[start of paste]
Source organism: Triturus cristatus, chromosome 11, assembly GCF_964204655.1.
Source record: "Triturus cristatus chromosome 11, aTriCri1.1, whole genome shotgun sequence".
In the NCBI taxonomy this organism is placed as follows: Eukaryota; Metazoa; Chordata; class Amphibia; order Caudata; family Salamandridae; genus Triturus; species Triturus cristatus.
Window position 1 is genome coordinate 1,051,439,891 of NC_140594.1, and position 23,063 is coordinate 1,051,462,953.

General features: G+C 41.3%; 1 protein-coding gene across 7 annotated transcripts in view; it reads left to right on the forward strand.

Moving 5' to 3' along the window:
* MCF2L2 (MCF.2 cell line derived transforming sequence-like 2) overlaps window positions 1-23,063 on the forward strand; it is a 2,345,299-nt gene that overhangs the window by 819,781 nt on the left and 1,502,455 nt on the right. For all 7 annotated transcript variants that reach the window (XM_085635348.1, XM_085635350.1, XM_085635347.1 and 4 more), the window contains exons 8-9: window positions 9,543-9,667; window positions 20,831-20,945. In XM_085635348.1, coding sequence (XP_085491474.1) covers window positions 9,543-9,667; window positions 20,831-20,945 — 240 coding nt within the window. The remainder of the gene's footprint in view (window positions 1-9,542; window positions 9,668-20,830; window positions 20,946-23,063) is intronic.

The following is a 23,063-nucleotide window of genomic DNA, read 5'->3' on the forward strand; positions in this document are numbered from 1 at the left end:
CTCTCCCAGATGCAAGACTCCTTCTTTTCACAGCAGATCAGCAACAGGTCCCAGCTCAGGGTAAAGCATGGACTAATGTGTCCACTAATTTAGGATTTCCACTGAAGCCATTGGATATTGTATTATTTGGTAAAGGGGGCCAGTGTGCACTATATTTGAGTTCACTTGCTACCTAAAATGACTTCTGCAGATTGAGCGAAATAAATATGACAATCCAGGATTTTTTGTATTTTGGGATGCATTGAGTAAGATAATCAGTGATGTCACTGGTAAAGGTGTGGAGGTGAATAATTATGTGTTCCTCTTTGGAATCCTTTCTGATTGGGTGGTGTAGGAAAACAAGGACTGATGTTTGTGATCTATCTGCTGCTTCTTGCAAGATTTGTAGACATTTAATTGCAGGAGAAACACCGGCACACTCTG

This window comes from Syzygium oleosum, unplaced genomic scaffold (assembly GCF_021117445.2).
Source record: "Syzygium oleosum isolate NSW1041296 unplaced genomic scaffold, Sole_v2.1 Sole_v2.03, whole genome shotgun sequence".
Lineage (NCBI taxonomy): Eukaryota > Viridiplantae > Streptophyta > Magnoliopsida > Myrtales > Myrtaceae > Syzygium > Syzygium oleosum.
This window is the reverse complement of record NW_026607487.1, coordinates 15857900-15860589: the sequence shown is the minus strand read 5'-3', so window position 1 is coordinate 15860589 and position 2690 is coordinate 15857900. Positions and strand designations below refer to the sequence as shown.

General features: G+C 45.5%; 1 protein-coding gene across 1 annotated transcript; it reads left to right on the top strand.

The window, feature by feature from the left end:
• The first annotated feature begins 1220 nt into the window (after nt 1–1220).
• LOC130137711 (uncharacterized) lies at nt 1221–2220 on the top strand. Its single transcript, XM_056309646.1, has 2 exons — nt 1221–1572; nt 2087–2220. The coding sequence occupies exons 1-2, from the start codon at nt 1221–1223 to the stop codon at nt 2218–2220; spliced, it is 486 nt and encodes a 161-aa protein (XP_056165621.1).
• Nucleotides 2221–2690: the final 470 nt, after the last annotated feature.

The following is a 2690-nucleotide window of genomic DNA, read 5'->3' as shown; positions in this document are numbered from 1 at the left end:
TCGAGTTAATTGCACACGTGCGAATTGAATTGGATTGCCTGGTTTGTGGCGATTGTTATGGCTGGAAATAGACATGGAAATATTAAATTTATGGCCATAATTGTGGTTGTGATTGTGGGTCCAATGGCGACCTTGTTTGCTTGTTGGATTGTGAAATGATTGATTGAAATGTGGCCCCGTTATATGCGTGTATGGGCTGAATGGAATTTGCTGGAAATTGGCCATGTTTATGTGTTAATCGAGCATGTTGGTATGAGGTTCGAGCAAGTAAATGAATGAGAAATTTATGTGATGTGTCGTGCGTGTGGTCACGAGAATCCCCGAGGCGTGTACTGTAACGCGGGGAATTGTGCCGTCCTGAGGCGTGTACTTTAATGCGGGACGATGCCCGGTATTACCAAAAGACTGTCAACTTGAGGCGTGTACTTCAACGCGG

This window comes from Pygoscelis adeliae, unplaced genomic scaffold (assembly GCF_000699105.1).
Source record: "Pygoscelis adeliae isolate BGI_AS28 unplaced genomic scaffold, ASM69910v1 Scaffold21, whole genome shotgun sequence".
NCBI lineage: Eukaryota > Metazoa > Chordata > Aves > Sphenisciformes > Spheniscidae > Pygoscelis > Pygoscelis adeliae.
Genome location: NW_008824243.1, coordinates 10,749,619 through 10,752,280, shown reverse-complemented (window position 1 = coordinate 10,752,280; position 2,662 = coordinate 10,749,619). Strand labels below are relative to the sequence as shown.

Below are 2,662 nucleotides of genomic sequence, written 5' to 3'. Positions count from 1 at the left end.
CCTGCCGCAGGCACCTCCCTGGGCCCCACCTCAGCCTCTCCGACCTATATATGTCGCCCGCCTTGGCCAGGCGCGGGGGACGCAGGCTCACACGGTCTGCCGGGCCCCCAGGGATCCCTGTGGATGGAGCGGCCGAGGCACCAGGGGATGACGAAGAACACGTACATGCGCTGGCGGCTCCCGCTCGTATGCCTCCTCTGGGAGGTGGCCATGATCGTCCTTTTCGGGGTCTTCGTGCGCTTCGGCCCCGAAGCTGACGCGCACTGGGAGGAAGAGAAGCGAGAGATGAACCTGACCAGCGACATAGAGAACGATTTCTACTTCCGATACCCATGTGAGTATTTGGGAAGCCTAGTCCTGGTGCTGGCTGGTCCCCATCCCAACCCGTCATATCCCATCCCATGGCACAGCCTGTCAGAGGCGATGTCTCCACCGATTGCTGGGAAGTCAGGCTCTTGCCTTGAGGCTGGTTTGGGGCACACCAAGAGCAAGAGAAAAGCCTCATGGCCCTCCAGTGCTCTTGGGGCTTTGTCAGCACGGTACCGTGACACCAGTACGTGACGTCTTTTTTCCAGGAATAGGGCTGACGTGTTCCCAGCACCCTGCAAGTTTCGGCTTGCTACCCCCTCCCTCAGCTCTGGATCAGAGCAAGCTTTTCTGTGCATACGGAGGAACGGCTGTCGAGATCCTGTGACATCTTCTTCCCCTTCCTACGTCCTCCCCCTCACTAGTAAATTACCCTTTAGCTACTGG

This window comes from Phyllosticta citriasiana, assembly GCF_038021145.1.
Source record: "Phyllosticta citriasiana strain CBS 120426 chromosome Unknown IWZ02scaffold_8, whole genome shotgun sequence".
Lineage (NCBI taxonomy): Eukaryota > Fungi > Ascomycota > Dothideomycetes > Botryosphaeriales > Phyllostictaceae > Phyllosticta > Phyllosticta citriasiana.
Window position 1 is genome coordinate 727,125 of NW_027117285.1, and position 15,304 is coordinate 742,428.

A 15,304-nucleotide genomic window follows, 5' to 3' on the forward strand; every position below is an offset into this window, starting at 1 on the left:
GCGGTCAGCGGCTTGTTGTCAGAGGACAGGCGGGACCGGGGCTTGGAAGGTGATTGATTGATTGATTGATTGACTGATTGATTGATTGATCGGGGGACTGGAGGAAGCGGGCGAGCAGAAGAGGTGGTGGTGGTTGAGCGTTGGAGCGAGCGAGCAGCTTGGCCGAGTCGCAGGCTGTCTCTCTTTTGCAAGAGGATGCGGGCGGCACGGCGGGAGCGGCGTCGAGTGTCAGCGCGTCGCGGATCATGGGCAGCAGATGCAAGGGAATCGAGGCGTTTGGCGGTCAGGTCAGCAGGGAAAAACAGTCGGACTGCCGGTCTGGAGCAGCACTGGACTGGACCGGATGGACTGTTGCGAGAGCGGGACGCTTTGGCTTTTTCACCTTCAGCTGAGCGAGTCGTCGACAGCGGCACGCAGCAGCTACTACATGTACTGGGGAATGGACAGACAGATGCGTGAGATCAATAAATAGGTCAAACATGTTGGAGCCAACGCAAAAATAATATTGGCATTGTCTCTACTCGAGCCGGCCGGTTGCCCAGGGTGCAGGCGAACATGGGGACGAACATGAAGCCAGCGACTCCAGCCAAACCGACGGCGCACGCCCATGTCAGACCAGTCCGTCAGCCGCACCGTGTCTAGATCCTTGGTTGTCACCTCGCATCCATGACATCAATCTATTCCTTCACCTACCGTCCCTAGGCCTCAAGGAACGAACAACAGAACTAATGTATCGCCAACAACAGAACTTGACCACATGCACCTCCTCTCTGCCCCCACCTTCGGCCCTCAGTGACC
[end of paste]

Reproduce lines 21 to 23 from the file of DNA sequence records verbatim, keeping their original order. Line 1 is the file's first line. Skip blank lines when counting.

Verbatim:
This window comes from Pygoscelis adeliae, unplaced genomic scaffold (assembly GCF_000699105.1).
Source record: "Pygoscelis adeliae isolate BGI_AS28 unplaced genomic scaffold, ASM69910v1 Scaffold21, whole genome shotgun sequence".
NCBI lineage: Eukaryota > Metazoa > Chordata > Aves > Sphenisciformes > Spheniscidae > Pygoscelis > Pygoscelis adeliae.